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How to overcome fear and enjoy the process!

Posted on: November 11th, 2017

A lot of people talk about fear. Have you ever heard about the following fears?

  • The fear of failure (and even success!)
  • Fear of public speaking
  • The fear of heights

You may ask yourself, what exactly is fear? If you look at the word fear, it’s meaning is similar to that of being scared or frightened. When you are fearful you may be hesitant to do something, or think again before you take action.

Throughout the ages, it has helped humans to stay safe. Think about it, if you stand on top of a building, you won’t just jump, because you know that you will probably die! And thousands of years ago humans would stay away from lions and tigers, because they felt fearful of being eaten alive! Most of the time fear helps us to make calculated risks about what to do and what not to do. So fear could be a healthy emotion that helps us to stay safe and protected.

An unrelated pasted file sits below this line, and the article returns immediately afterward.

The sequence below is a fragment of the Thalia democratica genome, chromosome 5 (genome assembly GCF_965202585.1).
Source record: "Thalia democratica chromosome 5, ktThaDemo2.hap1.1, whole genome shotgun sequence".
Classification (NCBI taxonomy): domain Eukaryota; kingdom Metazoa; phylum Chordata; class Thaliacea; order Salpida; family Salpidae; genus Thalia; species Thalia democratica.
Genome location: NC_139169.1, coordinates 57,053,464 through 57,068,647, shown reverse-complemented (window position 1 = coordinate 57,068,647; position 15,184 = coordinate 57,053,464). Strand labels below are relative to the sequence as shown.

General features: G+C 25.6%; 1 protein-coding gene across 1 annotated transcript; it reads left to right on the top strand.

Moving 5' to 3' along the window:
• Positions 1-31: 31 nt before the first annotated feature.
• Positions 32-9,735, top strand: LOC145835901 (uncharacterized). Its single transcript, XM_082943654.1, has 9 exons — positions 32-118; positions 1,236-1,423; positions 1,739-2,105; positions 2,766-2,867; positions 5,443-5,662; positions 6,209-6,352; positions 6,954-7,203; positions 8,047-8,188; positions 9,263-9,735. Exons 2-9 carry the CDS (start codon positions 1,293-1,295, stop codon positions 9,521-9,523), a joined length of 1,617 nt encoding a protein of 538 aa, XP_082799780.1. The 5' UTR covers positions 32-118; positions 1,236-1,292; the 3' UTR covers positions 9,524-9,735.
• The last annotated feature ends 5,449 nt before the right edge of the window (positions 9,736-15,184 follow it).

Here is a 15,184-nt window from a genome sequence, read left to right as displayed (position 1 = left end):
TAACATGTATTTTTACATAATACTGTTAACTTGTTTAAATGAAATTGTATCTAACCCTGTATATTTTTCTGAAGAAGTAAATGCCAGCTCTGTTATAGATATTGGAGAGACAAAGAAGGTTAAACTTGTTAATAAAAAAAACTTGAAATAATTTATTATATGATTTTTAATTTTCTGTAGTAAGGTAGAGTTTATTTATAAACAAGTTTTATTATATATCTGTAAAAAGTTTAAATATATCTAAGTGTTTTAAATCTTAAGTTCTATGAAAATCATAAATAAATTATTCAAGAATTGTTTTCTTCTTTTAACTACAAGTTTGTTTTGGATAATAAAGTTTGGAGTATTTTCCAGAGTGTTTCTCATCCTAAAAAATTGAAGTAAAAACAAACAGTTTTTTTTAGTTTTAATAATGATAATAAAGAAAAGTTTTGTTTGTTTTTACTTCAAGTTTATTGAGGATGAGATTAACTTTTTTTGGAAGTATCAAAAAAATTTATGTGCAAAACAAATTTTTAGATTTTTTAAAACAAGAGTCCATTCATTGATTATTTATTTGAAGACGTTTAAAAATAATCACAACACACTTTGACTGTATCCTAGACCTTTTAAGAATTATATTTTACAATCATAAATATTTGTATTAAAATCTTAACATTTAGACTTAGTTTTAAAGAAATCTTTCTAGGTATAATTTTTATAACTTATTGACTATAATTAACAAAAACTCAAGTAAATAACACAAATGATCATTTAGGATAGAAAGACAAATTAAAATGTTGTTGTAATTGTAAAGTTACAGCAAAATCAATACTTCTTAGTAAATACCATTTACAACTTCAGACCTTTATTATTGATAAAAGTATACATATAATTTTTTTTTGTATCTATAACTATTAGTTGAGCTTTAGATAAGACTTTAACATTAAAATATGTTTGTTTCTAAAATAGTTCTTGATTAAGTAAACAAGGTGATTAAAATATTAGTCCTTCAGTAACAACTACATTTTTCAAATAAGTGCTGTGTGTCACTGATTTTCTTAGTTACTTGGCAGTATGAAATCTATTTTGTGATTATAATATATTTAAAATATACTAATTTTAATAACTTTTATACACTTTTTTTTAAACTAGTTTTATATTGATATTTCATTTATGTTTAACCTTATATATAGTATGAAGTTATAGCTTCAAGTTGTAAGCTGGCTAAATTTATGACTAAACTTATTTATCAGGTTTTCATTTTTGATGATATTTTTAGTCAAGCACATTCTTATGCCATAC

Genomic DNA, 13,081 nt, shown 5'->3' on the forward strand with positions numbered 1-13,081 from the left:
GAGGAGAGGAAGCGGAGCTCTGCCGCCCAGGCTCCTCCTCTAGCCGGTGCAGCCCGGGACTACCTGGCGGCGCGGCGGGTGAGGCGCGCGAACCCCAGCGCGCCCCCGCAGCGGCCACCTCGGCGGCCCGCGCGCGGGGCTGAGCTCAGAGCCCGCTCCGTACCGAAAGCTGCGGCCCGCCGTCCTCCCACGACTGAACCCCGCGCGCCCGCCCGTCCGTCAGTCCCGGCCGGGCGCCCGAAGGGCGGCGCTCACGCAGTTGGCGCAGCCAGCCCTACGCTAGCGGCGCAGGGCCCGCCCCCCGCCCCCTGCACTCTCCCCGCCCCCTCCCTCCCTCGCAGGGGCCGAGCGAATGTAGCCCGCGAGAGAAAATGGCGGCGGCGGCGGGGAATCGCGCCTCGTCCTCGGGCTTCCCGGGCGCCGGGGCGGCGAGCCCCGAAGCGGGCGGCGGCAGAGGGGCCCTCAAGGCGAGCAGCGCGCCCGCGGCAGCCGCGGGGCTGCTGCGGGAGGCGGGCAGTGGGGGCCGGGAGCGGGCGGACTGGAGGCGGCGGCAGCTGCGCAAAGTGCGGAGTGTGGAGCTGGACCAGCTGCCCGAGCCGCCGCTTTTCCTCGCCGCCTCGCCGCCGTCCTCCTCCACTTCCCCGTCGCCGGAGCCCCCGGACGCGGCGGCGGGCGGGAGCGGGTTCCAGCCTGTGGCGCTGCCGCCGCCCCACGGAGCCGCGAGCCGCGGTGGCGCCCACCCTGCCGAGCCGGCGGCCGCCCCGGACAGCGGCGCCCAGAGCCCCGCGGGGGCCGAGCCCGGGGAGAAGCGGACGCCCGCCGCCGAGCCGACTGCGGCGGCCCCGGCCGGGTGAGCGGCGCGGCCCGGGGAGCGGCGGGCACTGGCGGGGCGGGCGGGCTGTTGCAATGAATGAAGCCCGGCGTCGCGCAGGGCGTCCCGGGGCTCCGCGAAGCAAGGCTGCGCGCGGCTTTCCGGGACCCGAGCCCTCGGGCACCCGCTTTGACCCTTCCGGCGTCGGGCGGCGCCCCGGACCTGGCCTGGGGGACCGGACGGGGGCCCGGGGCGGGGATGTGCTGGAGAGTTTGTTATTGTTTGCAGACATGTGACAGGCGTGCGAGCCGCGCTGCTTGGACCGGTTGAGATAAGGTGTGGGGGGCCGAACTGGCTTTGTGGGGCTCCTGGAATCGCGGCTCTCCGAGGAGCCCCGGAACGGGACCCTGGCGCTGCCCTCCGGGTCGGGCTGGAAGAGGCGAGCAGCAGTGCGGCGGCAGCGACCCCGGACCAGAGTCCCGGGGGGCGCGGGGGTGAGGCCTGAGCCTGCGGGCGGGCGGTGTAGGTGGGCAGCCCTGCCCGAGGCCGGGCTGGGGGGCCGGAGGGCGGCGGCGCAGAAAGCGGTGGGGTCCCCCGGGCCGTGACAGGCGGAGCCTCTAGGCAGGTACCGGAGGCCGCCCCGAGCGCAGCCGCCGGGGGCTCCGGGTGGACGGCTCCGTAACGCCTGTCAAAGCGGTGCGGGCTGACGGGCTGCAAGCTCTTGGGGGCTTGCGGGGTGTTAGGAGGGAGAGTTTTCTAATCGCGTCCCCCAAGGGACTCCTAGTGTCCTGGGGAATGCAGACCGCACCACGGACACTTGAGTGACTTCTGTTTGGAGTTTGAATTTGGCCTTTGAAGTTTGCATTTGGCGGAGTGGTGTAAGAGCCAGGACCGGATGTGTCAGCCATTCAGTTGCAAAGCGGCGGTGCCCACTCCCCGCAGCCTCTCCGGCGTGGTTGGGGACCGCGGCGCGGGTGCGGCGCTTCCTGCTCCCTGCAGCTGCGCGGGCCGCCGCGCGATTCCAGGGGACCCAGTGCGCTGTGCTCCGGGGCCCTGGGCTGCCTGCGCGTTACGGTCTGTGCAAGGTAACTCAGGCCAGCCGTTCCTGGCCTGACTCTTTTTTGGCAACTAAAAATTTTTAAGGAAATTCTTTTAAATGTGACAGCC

However, today’s world is pretty safe (in most places!). Feeling fearful is not very helpful. How often have you felt fearful of doing something, like starting your own business, asking someone out or simply talking to a stranger?

In today’s world it is less an emotion related to life and death situations, but more an emotion about risks and rewards. When you let fear stop you, it means that you see more risks than rewards.

The Opposite of fear is courage: That its going to be okay and you still go for it. Even if you fail, it would have helped you to learn something or get feedback in some form and you can change your approach until you succeed.

How do we turn our fear into peace of mind? Here are 4 steps you can take today to do so.

 

Step 1. What are you fearful about?

Step 1 is to clearly identify the situation that you’re fearful about and what consequences you are afraid of. Are you fearful of starting your own business and possibly lose money? Do you feel fear to ask someone out and be rejected?

Clearly identify the situation and the consequences that you fear.

 

Step 2. What are all the benefits of taking the action?